Amer­ica has a se­cu­rity cri­sis, but it’s not on the bor­der

Orlando Sentinel (Sunday) - - OPINION -

For all his talk about a sup­posed national se­cu­rity cri­sis on the bor­der with Mex­ico, Pres­i­dent Don­ald Trump is ig­nor­ing the po­ten­tial cri­sis the fed­eral shutdown is cre­at­ing else­where in the coun­try.

Trump has es­sen­tially taken nine fed­eral de­part­ments and dozens of fed­eral agen­cies hostage in an ef­fort to co­erce Congress into spend­ing $5.7 bil­lion on the big­ger, longer bor­der wall he promised on the cam­paign trail to build (sup­pos­edly at Mex­ico’s ex­pense, but now on the U.S. tax­pay­ers’ tab). Vi­tal gov­ern­ment ser­vices and re­spon­si­bil­i­ties are be­ing sac­ri­ficed in the po­lit­i­cal stand­off, and there’s no end in sight.

In some cases, the shutdown is mak­ing com­mu­ni­ties less safe.

The west­ern United States has ex­pe­ri­enced a se­ries of cat­a­strophic fires in re­cent years, yet much of the preven­tion work needed to re­duce the risk is on hold dur­ing the shutdown. Fire­fighter hir­ing and train­ing is frozen, as are con­tracts for equip­ment and air­craft. The U.S. For­est Ser­vice has suspended con­trolled burns of dead tim­ber and dry brush, steps that are de­signed to re­duce the fuel and in­ten­sity of fu­ture wild­fires. This is all es­sen­tial work that can be done only dur­ing the in­creas­ingly short off-sea­son, and stop­ping those ef­forts leaves both fire­fight­ing agen­cies and wild­land com­mu­ni­ties less pre­pared.

There are sim­i­lar prob­lems across fed­eral agen­cies, as the lengthy shutdown ex­ac­er­bates ex­ist­ing chal­lenges. There’s already a short­age of air traf­fic con­trollers across the avi­a­tion sys­tem, and the shutdown has suspended train­ing of new ones. Con­trollers cur­rently on the job are re­quired to work with­out pay, adding an­other anx­i­ety to an already stress­ful job of manag­ing the na­tion’s airspace.

National parks are be­ing trashed and tram­pled by visi­tors while park ser­vice em­ploy­ees are fur­loughed. Se­cu­rity lines at air­ports are get­ting longer as Trans­porta­tion Se­cu­rity Ad­min­is­tra­tion work­ers, who are re­quired to work with­out pay, have be­gun calling in sick in large num­bers. And some low-in­come renters who rely on fed­eral hous­ing could face evic­tion after rental as­sis­tance con­tracts ex­pired on Jan. 1, be­cause the De­part­ment of Hous­ing and Ur­ban De­vel­op­ment can’t re­new them un­til the gov­ern­ment re­opens.

These are ba­sic func­tions of gov­ern­ment — pro­tect­ing res­i­dents and pub­lic as­sets. They should not be chips in a high-stakes po­lit­i­cal poker game.

There surely were per­sonal crises Fri­day when more than 800,000 fed­eral work­ers at shut­tered agen­cies did not get paid. That in­cludes the work­ers who have been idled by fur­loughs and “es­sen­tial” em­ploy­ees who have been re­quired even though there’s no money to pay them. Also los­ing out are a slew of con­trac­tors that pro­vide goods and ser­vices to fed­eral agen­cies and the agen­cies’ cus­tomers.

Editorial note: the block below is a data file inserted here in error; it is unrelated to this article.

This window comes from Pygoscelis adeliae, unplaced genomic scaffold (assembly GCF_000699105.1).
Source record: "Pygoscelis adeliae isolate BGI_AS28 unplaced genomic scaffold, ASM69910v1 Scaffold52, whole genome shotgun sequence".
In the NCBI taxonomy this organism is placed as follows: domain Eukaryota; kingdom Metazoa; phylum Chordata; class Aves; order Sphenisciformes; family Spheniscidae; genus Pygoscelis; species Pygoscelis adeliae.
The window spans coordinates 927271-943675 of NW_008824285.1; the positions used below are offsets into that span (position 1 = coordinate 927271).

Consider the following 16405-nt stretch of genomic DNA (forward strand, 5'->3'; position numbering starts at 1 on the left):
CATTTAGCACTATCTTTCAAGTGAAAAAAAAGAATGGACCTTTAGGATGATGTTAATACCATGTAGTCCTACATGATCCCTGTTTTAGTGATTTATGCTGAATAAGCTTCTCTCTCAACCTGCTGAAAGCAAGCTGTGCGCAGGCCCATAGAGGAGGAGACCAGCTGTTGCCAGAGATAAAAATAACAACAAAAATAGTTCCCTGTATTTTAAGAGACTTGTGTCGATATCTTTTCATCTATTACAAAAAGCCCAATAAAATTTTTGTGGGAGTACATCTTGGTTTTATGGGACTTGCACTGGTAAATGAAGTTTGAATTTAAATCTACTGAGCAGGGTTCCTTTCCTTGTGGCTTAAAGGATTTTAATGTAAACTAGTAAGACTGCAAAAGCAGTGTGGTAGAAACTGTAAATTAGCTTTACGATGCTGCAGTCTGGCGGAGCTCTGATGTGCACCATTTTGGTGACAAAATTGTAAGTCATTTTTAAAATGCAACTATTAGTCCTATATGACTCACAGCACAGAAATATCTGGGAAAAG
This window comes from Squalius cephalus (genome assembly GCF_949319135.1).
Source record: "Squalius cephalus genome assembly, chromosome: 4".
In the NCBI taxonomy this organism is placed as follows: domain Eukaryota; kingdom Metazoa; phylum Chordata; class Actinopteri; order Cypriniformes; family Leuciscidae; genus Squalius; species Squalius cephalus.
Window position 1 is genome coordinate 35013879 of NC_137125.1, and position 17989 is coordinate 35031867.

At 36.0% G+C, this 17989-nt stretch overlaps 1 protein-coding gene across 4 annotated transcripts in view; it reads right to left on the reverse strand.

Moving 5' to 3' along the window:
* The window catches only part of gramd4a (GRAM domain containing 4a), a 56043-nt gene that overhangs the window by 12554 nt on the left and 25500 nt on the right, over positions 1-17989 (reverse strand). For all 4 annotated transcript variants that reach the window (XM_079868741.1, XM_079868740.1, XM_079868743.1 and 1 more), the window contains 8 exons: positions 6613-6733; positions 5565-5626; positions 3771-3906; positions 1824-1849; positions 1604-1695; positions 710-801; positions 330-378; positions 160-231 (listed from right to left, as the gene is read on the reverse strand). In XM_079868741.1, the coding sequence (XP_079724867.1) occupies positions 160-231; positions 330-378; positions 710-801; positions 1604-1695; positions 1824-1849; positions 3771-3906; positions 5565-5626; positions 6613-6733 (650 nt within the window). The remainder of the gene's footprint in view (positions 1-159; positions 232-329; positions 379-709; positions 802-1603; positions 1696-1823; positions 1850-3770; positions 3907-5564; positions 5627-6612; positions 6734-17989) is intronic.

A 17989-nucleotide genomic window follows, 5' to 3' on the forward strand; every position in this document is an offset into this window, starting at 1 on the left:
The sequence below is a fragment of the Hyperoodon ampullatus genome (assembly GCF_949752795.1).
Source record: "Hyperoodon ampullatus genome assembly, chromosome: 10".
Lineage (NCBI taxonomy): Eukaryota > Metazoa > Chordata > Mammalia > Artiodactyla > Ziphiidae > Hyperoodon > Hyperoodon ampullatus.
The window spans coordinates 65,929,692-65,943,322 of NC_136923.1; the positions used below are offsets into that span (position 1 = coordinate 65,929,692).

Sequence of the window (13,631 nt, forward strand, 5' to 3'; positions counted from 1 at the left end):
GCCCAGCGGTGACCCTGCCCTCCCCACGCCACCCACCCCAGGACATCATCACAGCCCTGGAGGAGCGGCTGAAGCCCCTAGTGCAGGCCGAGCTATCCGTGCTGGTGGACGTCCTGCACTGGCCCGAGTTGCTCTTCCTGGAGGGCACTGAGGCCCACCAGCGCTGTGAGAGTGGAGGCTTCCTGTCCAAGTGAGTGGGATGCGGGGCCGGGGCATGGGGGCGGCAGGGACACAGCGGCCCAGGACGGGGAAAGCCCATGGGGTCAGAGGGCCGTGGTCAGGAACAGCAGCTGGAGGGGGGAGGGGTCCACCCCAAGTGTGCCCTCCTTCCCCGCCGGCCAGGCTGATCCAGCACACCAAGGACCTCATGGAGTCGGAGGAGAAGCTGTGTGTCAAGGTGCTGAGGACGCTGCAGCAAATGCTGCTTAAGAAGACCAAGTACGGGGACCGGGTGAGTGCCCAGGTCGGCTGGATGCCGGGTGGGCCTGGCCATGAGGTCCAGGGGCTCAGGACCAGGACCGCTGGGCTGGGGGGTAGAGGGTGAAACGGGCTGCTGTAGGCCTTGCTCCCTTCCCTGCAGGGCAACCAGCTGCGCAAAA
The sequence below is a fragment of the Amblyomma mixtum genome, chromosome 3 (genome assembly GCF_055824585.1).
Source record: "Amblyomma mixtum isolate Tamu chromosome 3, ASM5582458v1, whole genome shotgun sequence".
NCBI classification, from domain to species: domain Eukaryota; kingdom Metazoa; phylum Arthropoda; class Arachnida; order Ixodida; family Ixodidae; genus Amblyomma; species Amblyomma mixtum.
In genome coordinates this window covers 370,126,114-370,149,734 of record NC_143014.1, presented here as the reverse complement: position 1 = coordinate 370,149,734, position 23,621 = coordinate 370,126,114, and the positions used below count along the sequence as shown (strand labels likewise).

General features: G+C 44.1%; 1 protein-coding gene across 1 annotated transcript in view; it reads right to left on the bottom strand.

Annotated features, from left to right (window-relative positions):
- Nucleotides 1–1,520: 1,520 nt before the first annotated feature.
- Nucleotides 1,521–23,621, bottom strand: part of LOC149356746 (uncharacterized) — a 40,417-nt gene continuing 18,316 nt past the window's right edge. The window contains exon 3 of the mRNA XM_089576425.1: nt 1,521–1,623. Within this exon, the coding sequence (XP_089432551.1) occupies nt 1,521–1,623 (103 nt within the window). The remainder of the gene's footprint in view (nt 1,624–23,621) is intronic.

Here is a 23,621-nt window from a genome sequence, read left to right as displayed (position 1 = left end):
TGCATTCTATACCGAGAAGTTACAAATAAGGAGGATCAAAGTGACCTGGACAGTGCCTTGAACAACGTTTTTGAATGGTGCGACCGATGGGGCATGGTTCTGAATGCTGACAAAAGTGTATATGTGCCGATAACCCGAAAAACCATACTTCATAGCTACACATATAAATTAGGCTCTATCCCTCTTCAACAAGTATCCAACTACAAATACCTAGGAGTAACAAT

Many Amer­i­cans live pay­check to pay­check, and fed­eral work­ers are no ex­cep­tion. One missed pay­check — for­go­ing wages for half the month — can be dev­as­tat­ing for fam­i­lies in fi­nan­cially pre­car­i­ous po­si­tions. How are these peo­ple sup­posed to pay the rent, their util­ity bills or their car pay­ments?

Even those who do have a fi­nan­cial cush­ion could be in for trou­ble, es­pe­cially if the shutdown drags on for months or years, as Trump has warned could hap­pen if Democrats do not agree to his de­mands to fund a big­ger bor­der wall.

For some fed­eral work­ers, fi­nan­cial trou­bles trig­gered by missed pay­checks could im­peril their ca­reers. The union for Fed­eral Bureau of In­ves­ti­ga­tion agents warned in a let­ter to Congress that agents un­dergo rou­tine fi­nan­cial back­ground checks to en­sure that they are fi­nan­cially sta­ble and re­spon­si­ble. Miss­ing a pay­ment could slow or block an agent’s clear­ance.

Trump has been dis­mis­sive of fed­eral work­ers’ con­cerns, although he did pledge Thurs­day to sign a bill pro­vid­ing them back pay should the shutdown ever end.

“I’m sure that the peo­ple that are on the re­ceiv­ing end will make ad­just­ments,” he said over the week­end when asked if he could re­late to work­ers who couldn’t pay their bills.

The longer the shutdown drags on, fed­eral work­ers — and the peo­ple who rely on their ser­vices — will have to “make ad­just­ments.” Fed­eral em­ploy­ees will have to man­age their own fi­nan­cial panic, while the broader pub­lic will watch as the national parks de­te­ri­o­rate, air travel slows, fed­eral forests go un­main­tained and the fed­eral safety net for the na­tion’s most vul­ner­a­ble frays.

All this for a wall that is rich in ex­clu­sion­ary sym­bol­ism but un­likely to have much ef­fect on the prob­lems Trump says he’s try­ing to solve, such as hu­man traf­fick­ing and drug smug­gling. There is most cer­tainly a cri­sis un­der­way. It’s a cri­sis of con­fi­dence in the pres­i­dency of the United States.

OLIVIER DOULIERY/TNS

On the 20th day of a par­tial gov­ern­ment shutdown, fur­loughed fed­eral work­ers, con­trac­tors and union rep­re­sen­ta­tives gath­ered be­fore march­ing to the White House to de­mand that Pres­i­dent Trump re­open the gov­ern­ment on Jan. 10.

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